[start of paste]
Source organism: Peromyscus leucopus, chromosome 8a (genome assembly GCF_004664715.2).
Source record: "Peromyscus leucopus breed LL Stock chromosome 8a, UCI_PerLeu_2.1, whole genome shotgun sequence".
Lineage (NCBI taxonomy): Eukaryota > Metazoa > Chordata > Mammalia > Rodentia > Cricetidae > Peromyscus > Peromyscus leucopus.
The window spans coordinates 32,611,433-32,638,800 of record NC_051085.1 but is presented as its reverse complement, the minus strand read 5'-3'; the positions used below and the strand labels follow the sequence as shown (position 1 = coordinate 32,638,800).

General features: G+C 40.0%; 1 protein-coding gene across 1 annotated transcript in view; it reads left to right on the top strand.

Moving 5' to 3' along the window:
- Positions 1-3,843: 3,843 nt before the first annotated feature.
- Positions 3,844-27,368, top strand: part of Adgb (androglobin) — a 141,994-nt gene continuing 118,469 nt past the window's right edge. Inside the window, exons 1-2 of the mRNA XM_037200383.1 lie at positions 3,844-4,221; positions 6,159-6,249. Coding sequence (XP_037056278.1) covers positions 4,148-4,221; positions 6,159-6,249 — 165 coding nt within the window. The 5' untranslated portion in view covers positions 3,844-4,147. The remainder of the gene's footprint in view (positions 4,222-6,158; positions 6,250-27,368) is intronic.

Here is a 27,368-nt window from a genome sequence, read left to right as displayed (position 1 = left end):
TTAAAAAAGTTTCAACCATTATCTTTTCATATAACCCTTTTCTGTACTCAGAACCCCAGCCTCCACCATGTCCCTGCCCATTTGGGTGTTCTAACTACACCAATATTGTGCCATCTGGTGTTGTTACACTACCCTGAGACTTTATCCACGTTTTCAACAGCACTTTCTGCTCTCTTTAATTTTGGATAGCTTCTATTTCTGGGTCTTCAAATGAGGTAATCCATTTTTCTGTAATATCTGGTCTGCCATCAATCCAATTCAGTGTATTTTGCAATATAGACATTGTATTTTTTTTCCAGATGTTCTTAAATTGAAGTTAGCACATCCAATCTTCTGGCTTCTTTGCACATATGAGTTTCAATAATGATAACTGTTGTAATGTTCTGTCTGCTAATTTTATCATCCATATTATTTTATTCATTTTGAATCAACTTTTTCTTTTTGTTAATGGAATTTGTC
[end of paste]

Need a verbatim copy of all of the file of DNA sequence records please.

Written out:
Source organism: Peromyscus leucopus, chromosome 8a (genome assembly GCF_004664715.2).
Source record: "Peromyscus leucopus breed LL Stock chromosome 8a, UCI_PerLeu_2.1, whole genome shotgun sequence".
Lineage (NCBI taxonomy): Eukaryota > Metazoa > Chordata > Mammalia > Rodentia > Cricetidae > Peromyscus > Peromyscus leucopus.
The window spans coordinates 32,611,433-32,638,800 of record NC_051085.1 but is presented as its reverse complement, the minus strand read 5'-3'; the positions used below and the strand labels follow the sequence as shown (position 1 = coordinate 32,638,800).

General features: G+C 40.0%; 1 protein-coding gene across 1 annotated transcript in view; it reads left to right on the top strand.

Moving 5' to 3' along the window:
- Positions 1-3,843: 3,843 nt before the first annotated feature.
- Positions 3,844-27,368, top strand: part of Adgb (androglobin) — a 141,994-nt gene continuing 118,469 nt past the window's right edge. Inside the window, exons 1-2 of the mRNA XM_037200383.1 lie at positions 3,844-4,221; positions 6,159-6,249. Coding sequence (XP_037056278.1) covers positions 4,148-4,221; positions 6,159-6,249 — 165 coding nt within the window. The 5' untranslated portion in view covers positions 3,844-4,147. The remainder of the gene's footprint in view (positions 4,222-6,158; positions 6,250-27,368) is intronic.

Here is a 27,368-nt window from a genome sequence, read left to right as displayed (position 1 = left end):
TTAAAAAAGTTTCAACCATTATCTTTTCATATAACCCTTTTCTGTACTCAGAACCCCAGCCTCCACCATGTCCCTGCCCATTTGGGTGTTCTAACTACACCAATATTGTGCCATCTGGTGTTGTTACACTACCCTGAGACTTTATCCACGTTTTCAACAGCACTTTCTGCTCTCTTTAATTTTGGATAGCTTCTATTTCTGGGTCTTCAAATGAGGTAATCCATTTTTCTGTAATATCTGGTCTGCCATCAATCCAATTCAGTGTATTTTGCAATATAGACATTGTATTTTTTTTCCAGATGTTCTTAAATTGAAGTTAGCACATCCAATCTTCTGGCTTCTTTGCACATATGAGTTTCAATAATGATAACTGTTGTAATGTTCTGTCTGCTAATTTTATCATCCATATTATTTTATTCATTTTGAATCAACTTTTTCTTTTTGTTAATGGAATTTGTC